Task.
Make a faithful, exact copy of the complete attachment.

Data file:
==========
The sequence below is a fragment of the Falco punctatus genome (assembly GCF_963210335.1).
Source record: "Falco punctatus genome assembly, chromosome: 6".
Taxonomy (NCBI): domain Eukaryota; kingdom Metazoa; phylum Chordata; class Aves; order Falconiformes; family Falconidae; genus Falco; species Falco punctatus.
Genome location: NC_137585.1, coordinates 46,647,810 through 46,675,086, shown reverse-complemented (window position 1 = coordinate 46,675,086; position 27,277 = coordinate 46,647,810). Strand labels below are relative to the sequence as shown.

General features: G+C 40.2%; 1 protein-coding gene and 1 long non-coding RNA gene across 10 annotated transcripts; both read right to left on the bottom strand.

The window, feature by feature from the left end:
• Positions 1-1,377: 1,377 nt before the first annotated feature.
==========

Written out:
The sequence below is a fragment of the Falco punctatus genome (assembly GCF_963210335.1).
Source record: "Falco punctatus genome assembly, chromosome: 6".
Taxonomy (NCBI): domain Eukaryota; kingdom Metazoa; phylum Chordata; class Aves; order Falconiformes; family Falconidae; genus Falco; species Falco punctatus.
Genome location: NC_137585.1, coordinates 46,647,810 through 46,675,086, shown reverse-complemented (window position 1 = coordinate 46,675,086; position 27,277 = coordinate 46,647,810). Strand labels below are relative to the sequence as shown.

General features: G+C 40.2%; 1 protein-coding gene and 1 long non-coding RNA gene across 10 annotated transcripts; both read right to left on the bottom strand.

The window, feature by feature from the left end:
• Positions 1-1,377: 1,377 nt before the first annotated feature.